“In eighteenth-century France there lived a man who was one of the most gifted and abominable personages in an era that knew no lack of gifted and abominable personages.”
So begins Patrick Suskind’s classic novel Perfume: The Story Of A Murderer, which tells the story of Jean-Baptiste Grenouille, an ambiguously human peasant who is driven to kill to satisfy his powerful sense of smell. The novel is considered fantasy, yet a truly gifted and abominable man did live in 18th-century France. He was known as Tarrare, and he was always hungry.
In the early 1770s, a monster was born in the lush countryside of the Rhone valley, not too far from the booming silk-weaving town of Lyon. We know little about his early life, save that he left his parents’ home at a young age. Perhaps they drove him out, frightened or drained by their strange son and his insatiable appetite. Or perhaps the hunger compelled him to strike out on his own, to seek greater supplies of food than his rural background could provide.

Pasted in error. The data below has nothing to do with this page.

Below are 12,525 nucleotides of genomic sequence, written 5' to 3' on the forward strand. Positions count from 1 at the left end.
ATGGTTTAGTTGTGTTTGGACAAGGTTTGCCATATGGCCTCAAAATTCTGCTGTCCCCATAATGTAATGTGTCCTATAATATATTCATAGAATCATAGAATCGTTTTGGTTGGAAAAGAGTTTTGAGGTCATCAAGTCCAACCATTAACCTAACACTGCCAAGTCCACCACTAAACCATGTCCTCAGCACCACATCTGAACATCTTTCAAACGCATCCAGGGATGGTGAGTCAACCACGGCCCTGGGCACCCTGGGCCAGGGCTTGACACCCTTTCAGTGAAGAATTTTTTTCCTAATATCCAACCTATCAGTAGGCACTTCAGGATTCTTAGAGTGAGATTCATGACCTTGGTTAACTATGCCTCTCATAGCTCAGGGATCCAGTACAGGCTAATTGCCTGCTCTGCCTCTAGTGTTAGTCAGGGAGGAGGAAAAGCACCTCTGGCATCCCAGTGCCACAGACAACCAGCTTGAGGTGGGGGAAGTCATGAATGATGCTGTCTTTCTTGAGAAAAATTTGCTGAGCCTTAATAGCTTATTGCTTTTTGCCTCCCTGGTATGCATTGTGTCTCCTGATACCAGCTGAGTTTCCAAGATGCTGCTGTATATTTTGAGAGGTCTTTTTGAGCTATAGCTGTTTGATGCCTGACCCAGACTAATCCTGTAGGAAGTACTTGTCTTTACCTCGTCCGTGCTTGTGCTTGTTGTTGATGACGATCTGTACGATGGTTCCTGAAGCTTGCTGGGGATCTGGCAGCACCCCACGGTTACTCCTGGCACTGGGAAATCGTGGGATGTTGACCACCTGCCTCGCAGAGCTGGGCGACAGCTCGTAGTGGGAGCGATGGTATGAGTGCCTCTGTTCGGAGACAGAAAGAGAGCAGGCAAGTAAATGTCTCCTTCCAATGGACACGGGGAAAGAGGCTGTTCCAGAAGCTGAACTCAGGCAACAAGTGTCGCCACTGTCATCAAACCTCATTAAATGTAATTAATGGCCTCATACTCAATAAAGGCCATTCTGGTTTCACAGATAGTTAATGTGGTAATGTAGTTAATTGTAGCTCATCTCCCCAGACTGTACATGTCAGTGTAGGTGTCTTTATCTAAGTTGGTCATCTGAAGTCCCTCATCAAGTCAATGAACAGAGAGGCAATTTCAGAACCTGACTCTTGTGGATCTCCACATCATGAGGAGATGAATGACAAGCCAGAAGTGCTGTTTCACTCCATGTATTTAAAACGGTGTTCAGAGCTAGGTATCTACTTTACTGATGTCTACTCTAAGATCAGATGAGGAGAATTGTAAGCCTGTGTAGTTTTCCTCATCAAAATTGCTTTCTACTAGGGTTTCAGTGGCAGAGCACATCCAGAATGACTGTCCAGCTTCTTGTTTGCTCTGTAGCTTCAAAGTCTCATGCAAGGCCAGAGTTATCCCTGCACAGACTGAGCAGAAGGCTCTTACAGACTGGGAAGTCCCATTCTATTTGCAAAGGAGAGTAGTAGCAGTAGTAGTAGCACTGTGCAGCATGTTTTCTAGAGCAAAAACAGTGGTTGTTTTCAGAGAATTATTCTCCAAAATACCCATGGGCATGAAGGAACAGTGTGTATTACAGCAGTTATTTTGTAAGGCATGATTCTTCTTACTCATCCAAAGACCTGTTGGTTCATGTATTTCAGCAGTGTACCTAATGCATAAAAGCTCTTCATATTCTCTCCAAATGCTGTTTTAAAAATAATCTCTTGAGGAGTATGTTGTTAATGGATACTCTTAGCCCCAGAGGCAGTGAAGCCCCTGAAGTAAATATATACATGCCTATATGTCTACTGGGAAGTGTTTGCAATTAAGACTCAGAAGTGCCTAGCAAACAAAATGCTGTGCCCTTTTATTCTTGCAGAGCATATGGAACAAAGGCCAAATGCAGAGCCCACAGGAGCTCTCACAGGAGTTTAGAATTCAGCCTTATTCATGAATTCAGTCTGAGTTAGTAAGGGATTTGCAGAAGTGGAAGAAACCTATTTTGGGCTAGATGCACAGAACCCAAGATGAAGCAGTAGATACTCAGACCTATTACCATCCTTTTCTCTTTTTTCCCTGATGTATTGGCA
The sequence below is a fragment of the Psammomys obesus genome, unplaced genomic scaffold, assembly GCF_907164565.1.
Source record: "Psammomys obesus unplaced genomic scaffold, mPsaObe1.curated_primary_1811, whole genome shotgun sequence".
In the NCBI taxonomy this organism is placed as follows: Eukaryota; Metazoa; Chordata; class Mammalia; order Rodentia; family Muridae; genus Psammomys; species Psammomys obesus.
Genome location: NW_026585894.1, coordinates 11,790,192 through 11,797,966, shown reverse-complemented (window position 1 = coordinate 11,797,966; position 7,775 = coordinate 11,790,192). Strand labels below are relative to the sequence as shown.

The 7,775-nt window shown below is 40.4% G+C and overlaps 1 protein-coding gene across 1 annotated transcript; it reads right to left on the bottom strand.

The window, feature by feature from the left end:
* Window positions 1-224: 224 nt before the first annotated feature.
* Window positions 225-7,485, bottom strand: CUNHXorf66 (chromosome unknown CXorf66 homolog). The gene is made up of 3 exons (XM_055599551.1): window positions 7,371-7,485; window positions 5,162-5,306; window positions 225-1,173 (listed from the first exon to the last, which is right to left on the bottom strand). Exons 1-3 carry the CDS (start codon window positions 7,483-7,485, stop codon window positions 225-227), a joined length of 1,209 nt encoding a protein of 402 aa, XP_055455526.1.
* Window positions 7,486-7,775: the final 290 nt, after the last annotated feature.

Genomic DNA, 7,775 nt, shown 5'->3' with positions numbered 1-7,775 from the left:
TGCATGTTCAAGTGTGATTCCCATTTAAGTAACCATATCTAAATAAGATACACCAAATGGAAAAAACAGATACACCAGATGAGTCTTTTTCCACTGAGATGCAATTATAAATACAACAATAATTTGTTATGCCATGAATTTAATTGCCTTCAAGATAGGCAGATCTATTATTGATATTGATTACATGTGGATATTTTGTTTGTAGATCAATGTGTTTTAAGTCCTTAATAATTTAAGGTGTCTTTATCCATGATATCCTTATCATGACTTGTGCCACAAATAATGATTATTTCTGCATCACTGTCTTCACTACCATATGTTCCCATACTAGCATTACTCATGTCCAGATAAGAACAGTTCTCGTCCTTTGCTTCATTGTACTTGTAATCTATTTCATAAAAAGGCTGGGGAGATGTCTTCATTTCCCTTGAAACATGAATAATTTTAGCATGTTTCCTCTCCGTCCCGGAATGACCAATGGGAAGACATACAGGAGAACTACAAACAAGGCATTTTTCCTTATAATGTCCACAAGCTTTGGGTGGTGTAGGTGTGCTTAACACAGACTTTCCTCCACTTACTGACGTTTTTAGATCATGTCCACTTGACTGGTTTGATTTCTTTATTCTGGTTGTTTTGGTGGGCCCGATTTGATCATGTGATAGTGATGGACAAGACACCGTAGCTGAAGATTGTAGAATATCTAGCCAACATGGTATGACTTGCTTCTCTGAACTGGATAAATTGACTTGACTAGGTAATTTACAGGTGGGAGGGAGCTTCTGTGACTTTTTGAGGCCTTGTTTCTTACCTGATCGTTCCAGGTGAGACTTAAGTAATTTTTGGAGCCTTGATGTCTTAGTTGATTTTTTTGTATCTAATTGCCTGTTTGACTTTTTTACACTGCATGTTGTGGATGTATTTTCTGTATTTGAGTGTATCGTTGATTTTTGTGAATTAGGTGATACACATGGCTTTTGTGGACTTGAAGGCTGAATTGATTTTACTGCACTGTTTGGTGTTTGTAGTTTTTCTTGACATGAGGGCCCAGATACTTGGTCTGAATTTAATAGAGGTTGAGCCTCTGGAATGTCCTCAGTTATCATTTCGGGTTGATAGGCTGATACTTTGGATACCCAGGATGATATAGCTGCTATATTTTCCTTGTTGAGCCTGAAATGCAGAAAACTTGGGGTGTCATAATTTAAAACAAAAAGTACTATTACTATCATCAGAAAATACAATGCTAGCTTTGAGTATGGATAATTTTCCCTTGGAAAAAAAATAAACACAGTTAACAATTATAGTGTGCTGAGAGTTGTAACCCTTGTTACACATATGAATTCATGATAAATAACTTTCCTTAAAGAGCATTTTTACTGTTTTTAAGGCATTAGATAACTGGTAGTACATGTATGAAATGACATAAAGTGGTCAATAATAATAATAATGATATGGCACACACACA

But we do know that there was something terribly wrong with Tarrare from a young age. Despite eating amounts of food that would have killed a normal man, a hunger Tarrare could never quell gnawed at him constantly. At age 17, he weighed just 48 kilograms (100 lb) and could already consume one-quarter of his body weight in beef during a single meal. He ate wax and corks and offal and worse things. But they did him no harm, and he relished rotting flesh as much as the finest meals.
After leaving his parents, he moved from town to town, begging and scavenging and stealing what he could. In his late teens, he arrived in Paris, then the greatest city in Europe, where he resolved to stay.